Nonacademic Writing: Social Theory and Technology

By Ann Hill Duin; Craig J. Hansen | Go to book overview
What kinds of products would appeal to this community? Why? How should their features be described to members of this community?
How much and what kind(s) of power does this community have? How does it communicate its authority or power to other groups?
How does this community use its power to perpetuate or disrupt certain (advertising, product, or corporate culture) messages?

Numerous other questions could be asked, of course, but these examples demonstrate the significant multidisciplinary work that can be done in our research of nonacademic writing. Ultimately, however, we must also recognize the potential advantages and disadvantages of such multidisciplinary approaches. First, by being more adaptive, we can recognize entirely new perspectives on writing that will clarify its power in the workplace, perspectives that had previously escaped our attention. But we must also be more critical of our contexts and understandings, along with our methodologies and perspectives when we assimilate the work from various disciplines. Appropriating another discipline's vocabulary, methodology, or paradigm requires a far more thorough understanding of those elements than simple readings allow. Again, the value of collaboration becomes clear: the ability to expand our knowledge, via collaborative partnerships -- without having to become multidisciplinary experts -- creates tremendous opportunities for better understanding our own discipline and how it works throughout the world's communities.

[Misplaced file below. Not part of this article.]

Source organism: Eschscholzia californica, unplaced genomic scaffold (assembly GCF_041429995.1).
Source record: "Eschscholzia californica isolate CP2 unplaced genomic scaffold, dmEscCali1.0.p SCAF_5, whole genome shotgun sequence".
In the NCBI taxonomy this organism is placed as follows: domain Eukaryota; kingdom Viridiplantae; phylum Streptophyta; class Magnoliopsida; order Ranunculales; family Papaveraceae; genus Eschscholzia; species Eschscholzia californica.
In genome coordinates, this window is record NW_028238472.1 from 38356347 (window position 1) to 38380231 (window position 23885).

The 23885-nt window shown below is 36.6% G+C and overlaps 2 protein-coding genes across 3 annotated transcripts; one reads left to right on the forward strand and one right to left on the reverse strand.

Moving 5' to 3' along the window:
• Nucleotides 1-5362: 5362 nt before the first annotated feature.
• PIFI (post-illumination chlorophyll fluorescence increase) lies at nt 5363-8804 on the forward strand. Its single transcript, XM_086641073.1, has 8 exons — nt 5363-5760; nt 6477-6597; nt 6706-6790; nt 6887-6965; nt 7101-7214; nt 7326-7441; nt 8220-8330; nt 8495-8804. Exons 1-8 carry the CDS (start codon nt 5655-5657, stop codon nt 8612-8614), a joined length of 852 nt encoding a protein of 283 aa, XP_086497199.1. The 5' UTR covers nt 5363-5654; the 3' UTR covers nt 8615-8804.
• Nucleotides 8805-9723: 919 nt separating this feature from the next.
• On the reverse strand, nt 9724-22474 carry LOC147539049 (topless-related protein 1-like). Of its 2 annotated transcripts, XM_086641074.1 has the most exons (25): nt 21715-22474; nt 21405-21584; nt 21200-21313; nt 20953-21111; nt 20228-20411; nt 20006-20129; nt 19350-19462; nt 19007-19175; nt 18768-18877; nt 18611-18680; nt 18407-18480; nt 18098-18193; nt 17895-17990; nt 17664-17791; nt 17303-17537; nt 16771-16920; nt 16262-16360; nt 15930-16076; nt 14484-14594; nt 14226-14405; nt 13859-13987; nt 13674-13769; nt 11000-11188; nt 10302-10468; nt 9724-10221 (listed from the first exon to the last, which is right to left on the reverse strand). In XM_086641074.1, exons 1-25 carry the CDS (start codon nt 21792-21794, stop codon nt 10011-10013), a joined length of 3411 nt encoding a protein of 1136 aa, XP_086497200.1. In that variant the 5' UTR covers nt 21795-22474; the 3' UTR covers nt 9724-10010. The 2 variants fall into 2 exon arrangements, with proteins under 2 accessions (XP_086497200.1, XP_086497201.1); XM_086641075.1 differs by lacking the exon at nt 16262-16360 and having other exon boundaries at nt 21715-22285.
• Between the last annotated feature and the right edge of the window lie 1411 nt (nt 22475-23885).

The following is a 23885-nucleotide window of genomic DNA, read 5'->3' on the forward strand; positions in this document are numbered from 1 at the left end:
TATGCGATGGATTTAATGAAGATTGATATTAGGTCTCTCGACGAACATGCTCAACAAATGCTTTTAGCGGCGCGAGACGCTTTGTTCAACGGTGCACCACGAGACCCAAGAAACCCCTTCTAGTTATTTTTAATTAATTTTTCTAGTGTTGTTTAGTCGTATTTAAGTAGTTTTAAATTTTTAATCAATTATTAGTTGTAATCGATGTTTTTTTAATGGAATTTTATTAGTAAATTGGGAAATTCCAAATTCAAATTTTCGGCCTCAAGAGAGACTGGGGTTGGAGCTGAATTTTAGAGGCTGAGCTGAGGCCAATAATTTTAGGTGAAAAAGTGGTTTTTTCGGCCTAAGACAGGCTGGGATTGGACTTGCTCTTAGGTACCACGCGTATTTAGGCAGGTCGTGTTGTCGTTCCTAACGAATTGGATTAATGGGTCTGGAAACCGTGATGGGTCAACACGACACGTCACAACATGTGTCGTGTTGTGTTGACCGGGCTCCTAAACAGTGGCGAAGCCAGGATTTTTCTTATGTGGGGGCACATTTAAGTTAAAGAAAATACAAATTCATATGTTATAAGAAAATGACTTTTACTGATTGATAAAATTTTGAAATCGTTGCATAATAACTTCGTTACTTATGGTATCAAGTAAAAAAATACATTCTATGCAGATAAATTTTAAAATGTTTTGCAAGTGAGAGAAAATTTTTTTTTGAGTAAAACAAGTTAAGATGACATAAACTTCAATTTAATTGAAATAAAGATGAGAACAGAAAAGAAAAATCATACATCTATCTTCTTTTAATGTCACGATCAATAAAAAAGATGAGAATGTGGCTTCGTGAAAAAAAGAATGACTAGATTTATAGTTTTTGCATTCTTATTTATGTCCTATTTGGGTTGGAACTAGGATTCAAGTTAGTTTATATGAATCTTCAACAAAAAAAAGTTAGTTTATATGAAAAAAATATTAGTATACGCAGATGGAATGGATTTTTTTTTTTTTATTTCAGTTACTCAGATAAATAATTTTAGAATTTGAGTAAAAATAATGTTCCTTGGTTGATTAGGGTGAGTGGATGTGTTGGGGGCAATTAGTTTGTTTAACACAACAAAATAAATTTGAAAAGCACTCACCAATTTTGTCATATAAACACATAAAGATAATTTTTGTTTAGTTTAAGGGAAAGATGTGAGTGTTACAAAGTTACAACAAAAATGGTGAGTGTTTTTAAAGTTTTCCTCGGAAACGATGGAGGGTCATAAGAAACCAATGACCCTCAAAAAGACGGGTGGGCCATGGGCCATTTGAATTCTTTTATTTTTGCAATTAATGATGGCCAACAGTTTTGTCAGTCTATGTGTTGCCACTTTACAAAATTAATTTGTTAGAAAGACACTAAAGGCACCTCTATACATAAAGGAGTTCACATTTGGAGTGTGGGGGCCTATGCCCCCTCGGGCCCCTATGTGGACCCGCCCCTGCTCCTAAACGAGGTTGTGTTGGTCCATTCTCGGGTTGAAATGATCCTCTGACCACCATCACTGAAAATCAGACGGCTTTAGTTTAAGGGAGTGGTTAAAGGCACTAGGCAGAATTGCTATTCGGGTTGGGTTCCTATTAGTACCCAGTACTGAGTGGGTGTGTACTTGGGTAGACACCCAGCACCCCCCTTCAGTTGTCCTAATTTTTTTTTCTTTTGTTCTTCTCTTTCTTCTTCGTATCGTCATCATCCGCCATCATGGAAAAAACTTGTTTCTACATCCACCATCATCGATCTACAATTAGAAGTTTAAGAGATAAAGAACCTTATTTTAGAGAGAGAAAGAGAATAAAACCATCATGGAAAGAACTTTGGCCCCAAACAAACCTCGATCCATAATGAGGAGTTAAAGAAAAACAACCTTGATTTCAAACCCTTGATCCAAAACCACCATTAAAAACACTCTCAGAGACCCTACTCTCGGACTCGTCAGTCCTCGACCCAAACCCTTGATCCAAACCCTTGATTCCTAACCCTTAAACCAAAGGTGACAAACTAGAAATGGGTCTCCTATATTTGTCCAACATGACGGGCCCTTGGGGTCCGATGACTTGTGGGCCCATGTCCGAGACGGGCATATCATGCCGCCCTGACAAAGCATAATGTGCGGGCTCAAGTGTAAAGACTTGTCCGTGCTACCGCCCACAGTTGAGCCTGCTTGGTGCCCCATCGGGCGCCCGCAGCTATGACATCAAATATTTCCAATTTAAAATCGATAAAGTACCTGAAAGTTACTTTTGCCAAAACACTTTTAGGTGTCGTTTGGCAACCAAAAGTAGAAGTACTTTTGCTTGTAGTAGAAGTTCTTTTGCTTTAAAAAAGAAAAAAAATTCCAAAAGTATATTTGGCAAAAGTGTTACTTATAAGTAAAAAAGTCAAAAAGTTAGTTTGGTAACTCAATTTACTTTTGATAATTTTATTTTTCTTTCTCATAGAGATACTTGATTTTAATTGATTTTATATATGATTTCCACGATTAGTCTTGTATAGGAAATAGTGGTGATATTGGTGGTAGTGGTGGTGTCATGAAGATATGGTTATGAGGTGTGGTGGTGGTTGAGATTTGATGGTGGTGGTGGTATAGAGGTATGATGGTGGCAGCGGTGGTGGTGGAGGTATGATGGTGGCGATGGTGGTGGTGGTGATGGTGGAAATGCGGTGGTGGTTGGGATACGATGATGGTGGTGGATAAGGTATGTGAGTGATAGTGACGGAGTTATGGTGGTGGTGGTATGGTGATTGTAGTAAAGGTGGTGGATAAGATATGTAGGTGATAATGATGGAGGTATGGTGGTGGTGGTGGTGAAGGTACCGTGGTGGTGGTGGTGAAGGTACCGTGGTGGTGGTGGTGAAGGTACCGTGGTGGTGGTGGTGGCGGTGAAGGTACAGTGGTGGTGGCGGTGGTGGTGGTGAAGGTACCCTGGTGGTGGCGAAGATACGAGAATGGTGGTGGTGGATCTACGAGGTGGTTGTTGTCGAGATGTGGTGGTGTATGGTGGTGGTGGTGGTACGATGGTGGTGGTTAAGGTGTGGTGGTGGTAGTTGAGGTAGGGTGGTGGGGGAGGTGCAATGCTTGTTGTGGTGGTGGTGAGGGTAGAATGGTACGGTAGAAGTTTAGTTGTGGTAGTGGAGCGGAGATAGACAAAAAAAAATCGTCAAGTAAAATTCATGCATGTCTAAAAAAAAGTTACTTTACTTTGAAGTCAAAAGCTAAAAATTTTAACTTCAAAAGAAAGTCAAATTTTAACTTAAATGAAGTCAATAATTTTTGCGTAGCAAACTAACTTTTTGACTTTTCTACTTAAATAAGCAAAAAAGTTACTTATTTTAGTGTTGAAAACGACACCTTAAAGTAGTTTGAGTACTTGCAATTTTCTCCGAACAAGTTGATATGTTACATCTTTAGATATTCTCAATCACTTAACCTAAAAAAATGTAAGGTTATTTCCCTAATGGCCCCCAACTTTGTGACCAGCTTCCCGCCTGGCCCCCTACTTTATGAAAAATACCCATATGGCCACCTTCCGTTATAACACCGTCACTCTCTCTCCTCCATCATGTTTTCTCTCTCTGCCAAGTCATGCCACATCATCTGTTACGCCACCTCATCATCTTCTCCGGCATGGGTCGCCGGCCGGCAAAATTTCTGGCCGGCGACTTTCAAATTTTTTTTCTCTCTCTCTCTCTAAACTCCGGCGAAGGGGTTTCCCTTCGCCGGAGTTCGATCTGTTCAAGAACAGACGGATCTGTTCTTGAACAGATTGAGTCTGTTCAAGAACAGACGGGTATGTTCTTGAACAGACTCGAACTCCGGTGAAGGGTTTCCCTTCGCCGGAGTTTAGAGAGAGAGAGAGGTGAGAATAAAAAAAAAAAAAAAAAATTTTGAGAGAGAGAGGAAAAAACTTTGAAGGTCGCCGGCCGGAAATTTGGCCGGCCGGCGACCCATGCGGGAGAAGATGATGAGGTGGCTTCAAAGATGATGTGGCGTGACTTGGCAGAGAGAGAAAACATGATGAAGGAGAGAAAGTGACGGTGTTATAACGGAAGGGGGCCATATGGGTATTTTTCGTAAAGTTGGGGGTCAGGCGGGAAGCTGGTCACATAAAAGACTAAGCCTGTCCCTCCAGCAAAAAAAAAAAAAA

REFERENCES

Adorno T. W. ( 1950). The authoritarian personality. New York: Harper.

Agger B. ( 1991). "Theorizing the decline of discourse or the decline of theoretical discourse". In P. Wexler (Ed.), Critical theory now (pp. 118-44). New York: Falmer.

Allen J. ( 1991). "Gender issues in technical communication studies: An overview of the implications for the profession, research, and pedagogy". Journal of Business and Technical Writing, 5(4), 371-92.

Arnold E. C. ( 1963). Ink on paper. A handbook of graphic arts. New York: Harper & Row.

Ashley D. ( 1991). "Playing with the pieces: The fragmentation of social theory". In P. Wexler (Ed.), Critical theory now (pp. 70-97). New York: Falmer.

Baker M. A., & Goubil-Gambrell P. ( 1991). "Scholarly writing. The myth of gender and performance". Journal of Business and Technical Writing, 5(4), 412-443.

Baudrillard J. ( 1975). The mirror of production ( M. Poster, Trans.). St. Louis: Telos Press.

Berger P., & Luckman T. ( 1967). The social construction of reality: A treatise in the sociology of knowledge. New York: Doubleday.

Blumer H. ( 1969). Symbolic interactionism: Perspective and method. Englewood Cliffs, NJ: Prentice-Hall.

Borisoff D., & Merrill L. ( 1987). "Teaching the college course on gender differences as barriersto conflict resolution"

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